Format

Send to

Choose Destination
Pediatr Dent. 1996 May-Jun;18(3):228-35.

Dental disease, caries related microflora and salivary IgA of children with severe congenital cardiac disease: an epidemiological and oral microbial survey.

Author information

1
Royal Children's Hospital, Victoria, Australia.

Abstract

The objectives were to determine levels of dental caries, plaque accumulation, gingival inflammation, knowledge of dental health practices, and oral bacterial loading of S. mutans, Lactobacillus sp., Candida sp., and salivary IgA in the mouths of children afflicted with severe congenital heart disease. A total of 60 children from the cardiac units of the Hospital for Sick Children and Guys Hospital Paediatric Department were compared with 60 case-matched control children from the Department of Orthodontics and Paediatric Dentistry, UMDS (Guys Dental School), London. Using the methodology of the World Health Organization, the decayed, missing and filled surfaces and teeth of primary (dmft) and permanent (DMFT) were compared. There were similar levels of caries in the cardiac (dmft 3.9 and DMFT 2.7) and the control (dmft 3.7 and DMFT 2.0). A significant difference was the proportion of untreated carious lesions in the cardiac group (52%) compared to the control group (32%; P < 0.001). Standard oral microbiological techniques were used to isolate S. mutans, Lactobacillus sp., Candida sp., and conventional methods for estimating salivary IgA. There was no difference between the cardiac and the control group. Children with severe congenital cardiac disease have moderately high levels of dental caries with a significantly greater amount of untreated disease. The high bacterial loading associated with high levels of bacterial dental plaque and gingivitis may put cardiac patients at unnecessary risk of developing bacterial endocarditis.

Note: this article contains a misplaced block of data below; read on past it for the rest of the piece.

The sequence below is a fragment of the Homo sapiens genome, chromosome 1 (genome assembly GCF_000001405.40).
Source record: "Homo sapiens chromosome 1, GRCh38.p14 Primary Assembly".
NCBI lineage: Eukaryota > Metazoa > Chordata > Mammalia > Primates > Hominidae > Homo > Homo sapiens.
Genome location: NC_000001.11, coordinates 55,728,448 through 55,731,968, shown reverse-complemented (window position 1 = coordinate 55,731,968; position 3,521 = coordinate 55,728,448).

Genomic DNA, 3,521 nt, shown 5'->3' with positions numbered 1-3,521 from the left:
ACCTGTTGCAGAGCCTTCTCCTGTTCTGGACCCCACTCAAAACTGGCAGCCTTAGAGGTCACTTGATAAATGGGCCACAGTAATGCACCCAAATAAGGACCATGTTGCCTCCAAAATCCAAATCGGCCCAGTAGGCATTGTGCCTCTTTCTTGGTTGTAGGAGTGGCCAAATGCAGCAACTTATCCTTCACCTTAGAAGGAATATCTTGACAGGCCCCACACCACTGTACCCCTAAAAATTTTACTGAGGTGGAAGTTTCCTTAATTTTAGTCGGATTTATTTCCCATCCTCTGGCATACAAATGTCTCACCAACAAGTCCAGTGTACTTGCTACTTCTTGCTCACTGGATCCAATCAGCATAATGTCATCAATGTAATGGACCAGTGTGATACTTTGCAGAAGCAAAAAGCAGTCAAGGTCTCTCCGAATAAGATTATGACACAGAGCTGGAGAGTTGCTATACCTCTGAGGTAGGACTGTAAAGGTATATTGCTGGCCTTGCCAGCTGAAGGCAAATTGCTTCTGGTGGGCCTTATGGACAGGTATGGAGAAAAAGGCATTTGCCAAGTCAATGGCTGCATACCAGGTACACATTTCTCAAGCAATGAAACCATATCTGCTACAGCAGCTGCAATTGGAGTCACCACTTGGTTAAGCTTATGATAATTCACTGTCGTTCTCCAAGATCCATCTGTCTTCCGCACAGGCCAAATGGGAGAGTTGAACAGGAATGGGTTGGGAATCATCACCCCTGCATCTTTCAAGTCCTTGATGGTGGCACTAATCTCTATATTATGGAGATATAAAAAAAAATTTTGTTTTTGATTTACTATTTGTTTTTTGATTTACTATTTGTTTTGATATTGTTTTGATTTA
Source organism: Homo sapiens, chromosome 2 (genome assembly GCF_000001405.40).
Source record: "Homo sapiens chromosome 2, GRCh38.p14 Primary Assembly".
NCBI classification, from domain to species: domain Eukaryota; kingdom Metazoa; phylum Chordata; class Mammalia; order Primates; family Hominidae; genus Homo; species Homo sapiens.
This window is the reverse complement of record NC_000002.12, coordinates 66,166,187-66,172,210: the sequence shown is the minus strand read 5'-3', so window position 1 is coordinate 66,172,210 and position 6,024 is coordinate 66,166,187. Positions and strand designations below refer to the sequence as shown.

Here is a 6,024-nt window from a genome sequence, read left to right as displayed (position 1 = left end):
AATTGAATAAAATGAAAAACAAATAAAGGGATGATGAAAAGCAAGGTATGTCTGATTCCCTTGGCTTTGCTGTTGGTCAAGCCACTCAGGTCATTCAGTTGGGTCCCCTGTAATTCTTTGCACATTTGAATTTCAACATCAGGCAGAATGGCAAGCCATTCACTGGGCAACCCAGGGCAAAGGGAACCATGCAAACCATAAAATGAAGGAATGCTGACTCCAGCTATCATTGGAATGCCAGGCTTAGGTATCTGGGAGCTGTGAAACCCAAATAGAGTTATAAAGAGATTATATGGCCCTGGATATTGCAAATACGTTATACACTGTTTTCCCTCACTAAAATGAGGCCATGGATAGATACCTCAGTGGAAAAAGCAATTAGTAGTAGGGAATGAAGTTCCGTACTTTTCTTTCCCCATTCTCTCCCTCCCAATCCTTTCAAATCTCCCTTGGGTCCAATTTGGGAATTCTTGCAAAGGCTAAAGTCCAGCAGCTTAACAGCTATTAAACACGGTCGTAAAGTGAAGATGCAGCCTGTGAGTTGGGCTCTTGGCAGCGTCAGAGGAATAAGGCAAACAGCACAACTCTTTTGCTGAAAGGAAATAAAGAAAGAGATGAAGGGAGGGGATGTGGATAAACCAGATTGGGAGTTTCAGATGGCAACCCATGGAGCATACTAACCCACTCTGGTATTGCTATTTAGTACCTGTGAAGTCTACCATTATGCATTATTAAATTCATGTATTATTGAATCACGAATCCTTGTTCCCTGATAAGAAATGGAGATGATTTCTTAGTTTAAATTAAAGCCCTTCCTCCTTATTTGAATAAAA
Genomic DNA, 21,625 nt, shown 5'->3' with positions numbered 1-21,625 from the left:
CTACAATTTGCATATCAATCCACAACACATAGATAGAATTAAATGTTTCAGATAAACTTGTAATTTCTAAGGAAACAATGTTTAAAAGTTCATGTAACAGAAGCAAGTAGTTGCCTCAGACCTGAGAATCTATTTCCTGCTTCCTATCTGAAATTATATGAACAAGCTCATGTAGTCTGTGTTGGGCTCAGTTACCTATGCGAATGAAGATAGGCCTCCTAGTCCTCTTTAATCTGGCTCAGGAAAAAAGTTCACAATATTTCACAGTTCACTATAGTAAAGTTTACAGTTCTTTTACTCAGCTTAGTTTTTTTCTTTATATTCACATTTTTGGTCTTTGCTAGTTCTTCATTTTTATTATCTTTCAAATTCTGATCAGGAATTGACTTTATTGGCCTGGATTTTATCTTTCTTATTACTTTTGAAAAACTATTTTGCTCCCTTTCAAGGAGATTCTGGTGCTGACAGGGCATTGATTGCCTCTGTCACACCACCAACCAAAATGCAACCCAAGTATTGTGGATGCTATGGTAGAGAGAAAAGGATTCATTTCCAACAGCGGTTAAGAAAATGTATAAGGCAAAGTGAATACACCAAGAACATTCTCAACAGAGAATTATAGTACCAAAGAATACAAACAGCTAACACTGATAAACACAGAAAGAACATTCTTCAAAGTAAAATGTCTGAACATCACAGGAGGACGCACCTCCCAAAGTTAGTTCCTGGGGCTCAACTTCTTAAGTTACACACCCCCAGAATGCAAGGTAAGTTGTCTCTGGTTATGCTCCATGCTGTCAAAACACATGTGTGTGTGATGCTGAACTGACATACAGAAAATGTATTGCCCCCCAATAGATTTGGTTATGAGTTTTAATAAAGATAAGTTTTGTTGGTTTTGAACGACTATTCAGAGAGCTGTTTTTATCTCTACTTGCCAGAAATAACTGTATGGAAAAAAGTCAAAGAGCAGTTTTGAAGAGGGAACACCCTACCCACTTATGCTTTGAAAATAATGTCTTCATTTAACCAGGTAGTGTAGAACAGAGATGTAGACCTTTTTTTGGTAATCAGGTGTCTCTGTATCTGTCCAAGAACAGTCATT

PMID:
8784915
[Indexed for MEDLINE]

Supplemental Content

Loading ...
Support Center